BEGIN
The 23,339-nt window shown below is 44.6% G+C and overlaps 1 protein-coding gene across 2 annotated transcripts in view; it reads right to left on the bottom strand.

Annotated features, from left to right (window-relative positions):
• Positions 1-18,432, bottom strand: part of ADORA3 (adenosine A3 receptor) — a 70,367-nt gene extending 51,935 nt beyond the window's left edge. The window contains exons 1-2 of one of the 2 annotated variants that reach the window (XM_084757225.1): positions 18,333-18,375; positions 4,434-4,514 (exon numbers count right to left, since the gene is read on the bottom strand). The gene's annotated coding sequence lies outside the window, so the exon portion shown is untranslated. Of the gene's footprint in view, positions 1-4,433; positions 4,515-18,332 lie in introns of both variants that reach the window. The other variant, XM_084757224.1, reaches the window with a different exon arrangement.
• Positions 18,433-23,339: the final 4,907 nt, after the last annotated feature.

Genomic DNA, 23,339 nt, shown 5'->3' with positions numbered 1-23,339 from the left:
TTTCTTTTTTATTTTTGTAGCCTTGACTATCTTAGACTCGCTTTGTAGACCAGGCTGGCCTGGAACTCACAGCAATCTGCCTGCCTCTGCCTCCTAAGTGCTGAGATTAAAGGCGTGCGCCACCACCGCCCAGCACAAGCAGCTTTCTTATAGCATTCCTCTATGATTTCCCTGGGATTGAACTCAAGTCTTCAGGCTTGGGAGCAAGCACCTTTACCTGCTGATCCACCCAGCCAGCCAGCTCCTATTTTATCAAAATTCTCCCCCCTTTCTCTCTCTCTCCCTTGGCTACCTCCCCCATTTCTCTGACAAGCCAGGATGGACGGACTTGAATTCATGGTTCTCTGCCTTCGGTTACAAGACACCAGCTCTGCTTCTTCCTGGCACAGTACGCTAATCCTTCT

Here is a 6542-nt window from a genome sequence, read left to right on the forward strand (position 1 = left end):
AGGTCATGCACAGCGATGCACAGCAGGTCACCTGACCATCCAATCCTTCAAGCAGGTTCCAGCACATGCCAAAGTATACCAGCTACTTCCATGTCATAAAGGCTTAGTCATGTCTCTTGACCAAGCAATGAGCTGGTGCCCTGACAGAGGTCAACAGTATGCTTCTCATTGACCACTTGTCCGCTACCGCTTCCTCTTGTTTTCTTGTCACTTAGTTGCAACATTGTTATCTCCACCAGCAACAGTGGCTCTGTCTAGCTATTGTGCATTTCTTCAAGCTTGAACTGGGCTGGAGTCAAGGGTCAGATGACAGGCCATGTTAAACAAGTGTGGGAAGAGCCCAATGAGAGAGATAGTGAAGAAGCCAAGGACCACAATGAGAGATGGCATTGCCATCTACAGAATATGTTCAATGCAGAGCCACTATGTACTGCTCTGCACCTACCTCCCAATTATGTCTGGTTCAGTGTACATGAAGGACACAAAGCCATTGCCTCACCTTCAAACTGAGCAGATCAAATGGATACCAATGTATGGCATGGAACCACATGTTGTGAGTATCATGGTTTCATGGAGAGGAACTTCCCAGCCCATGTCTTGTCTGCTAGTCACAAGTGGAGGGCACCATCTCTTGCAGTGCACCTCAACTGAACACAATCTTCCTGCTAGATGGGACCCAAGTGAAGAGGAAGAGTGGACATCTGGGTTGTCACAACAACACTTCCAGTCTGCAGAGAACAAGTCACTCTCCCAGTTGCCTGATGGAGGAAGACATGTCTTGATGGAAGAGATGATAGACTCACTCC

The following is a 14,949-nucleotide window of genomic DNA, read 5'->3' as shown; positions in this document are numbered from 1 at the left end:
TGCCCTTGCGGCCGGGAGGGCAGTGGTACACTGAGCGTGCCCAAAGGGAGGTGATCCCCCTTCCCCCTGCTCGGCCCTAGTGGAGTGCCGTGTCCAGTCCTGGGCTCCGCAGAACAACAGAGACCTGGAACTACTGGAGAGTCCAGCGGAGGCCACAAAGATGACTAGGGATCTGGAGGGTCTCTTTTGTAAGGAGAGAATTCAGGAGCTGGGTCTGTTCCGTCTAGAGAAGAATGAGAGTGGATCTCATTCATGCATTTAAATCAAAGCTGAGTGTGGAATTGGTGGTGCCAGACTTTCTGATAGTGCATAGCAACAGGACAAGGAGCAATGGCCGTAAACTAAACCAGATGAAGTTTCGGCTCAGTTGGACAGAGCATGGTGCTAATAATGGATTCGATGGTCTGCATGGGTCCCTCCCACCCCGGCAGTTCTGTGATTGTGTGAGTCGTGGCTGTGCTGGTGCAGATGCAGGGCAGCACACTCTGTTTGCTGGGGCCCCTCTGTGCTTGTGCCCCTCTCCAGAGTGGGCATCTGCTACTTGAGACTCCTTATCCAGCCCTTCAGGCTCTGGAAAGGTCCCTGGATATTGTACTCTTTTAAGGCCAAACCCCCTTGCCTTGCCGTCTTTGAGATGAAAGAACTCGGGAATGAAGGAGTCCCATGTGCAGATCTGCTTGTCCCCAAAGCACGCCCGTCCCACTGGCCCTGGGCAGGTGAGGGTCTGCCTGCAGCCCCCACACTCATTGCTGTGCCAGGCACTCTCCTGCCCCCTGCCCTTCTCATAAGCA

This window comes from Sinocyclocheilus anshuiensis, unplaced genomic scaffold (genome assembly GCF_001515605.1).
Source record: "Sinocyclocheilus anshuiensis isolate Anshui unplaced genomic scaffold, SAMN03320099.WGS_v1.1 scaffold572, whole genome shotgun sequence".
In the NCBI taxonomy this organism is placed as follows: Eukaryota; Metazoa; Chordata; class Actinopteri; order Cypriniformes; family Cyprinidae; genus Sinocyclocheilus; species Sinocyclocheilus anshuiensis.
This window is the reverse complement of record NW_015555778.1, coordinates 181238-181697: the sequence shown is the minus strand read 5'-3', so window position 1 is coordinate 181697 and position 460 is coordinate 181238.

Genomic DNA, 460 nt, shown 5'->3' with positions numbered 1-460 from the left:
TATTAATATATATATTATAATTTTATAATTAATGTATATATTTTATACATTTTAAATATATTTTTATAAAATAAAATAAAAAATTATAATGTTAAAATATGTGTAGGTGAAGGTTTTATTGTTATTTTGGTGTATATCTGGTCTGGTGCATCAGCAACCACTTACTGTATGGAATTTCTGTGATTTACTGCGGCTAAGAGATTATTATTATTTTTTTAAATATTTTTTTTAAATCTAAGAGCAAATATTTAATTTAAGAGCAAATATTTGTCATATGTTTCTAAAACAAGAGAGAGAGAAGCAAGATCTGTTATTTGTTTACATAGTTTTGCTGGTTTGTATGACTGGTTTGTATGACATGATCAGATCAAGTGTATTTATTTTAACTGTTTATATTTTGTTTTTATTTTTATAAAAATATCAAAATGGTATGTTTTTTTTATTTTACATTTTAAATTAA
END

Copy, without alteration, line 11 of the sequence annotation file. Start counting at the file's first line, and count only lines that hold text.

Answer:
This window comes from Sinocyclocheilus anshuiensis, unplaced genomic scaffold (genome assembly GCF_001515605.1).